FIG. 2 is a block diagram illustrating an exemplary implementation of a client system shown in FIG. 1 in accordance with another embodiment disclosed within this specification.

FIG. 3 is a block diagram illustrating an exemplary implementation of a browser in accordance with another embodiment disclosed within this specification.

FIG. 4 is a flow chart illustrating a method of logging a user into an application within a client in accordance with another embodiment disclosed within this specification.

DETAILED DESCRIPTION

While the specification concludes with claims defining features of one or more embodiments that are regarded as novel, it is believed that the embodiment(s) will be better understood from a consideration of the description in conjunction with the drawings. As required, one or more detailed embodiments are disclosed within this specification. It should be appreciated, however, that the embodiment(s) are merely exemplary. Therefore, specific structural and functional details disclosed within this specification are not to be interpreted as limiting, but merely as a basis for the claims and as a representative basis for teaching one skilled in the art to variously employ the embodiment(s) in virtually any appropriately detailed structure. Further, the terms and phrases used within this specification are not intended to be limiting, but rather to provide an understandable description of the embodiments disclosed herein.

One or more embodiments disclosed within this specification relate to using a login process for a service to log a user into an application executing within a client system. In accordance with the inventive arrangements disclosed within this specification, a login process used to authenticate a user to a service can be used to authenticate the user to an application executing within the user's client system. By leveraging the same login process used by the service, the user need not undertake a separate login process that is distinct from the service login process in order to login to the application. Once the user is logged into the application, the application can perform one or more operations with the service on behalf of the user. The operations can be performed using the identity with which the user has been associated within the application via the “shared” login process.

In one aspect, data received from the service responsive to a successful authentication of the user to the service can be used to establish an identity for the user within the application. For example, the application can intercept a credential sent from the service and store the credential for subsequent use. In general, the reception of the credential from a particular service, e.g., one that is considered a trusted service, indicates that the user has been successfully authenticated to that service as an authorized user. As such, the application can consider the user authorized and effectively logs the user into the application by providing the user access to an identity maintained within the application.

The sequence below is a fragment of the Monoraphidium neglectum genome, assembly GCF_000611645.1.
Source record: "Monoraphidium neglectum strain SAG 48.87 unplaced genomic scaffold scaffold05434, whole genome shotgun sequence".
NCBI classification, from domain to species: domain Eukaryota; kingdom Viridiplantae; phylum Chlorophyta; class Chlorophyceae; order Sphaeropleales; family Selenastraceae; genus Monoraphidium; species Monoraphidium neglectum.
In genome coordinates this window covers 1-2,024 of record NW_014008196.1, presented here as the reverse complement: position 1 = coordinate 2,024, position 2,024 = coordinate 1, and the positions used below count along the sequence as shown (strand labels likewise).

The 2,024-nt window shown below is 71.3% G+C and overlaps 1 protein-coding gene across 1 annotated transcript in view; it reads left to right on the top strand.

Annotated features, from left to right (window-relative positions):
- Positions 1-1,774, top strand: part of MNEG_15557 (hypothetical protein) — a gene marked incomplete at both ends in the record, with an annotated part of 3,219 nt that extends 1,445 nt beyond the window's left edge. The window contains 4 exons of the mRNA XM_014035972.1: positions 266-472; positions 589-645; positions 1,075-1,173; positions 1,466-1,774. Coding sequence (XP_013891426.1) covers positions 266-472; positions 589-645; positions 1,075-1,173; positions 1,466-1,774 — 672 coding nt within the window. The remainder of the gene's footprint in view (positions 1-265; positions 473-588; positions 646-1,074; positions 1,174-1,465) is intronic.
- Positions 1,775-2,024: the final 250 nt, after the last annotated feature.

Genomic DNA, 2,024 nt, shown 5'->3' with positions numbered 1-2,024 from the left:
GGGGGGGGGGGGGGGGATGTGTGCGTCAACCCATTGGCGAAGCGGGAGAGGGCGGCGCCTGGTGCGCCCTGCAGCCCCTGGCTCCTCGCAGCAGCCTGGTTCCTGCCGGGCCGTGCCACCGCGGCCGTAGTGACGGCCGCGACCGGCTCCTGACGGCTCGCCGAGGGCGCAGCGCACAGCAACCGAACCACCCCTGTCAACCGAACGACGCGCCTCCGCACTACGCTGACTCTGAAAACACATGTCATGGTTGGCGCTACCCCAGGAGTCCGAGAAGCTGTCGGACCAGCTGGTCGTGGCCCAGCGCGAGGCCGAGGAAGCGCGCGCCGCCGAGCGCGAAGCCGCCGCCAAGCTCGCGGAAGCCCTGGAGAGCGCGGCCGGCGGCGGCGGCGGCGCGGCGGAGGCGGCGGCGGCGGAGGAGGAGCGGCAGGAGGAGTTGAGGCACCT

FIG. 1 is a block diagram illustrating a communication system 100 in accordance with an embodiment disclosed within this specification. As pictured, communication system 100 can include a client system (client) 105 coupled to a server system (server) 130 via a network 125.

Client 105 is implemented as a data processing system operable to execute program code, e.g., an operating system (not shown) and an application such as a browser 110. Client 105 can be implemented as virtually any data processing system that is capable of executing an application such as browser 110 and that is also capable of coupling to service 140 through network 125 via a wired or wireless connection.

Network 125 can represent any of a variety of communication networks or a combination of two or more communication networks coupled together. For example, network 125 can be implemented as, or include, a Wide Area Network, a local area network, a wireless network, a mobile network, the Internet, or various combinations thereof.

Server 130 is implemented as a single data processing system or as a group of two or more interconnected data processing systems. Server 130 is configured to store information and respond to requests received from client systems, e.g., client 105, over network 125. Server 130 can be configured to provide data stored therein to client 105 over network 125 responsive to the received requests. Accordingly, system 100 generally implements a “client-server” type of architecture.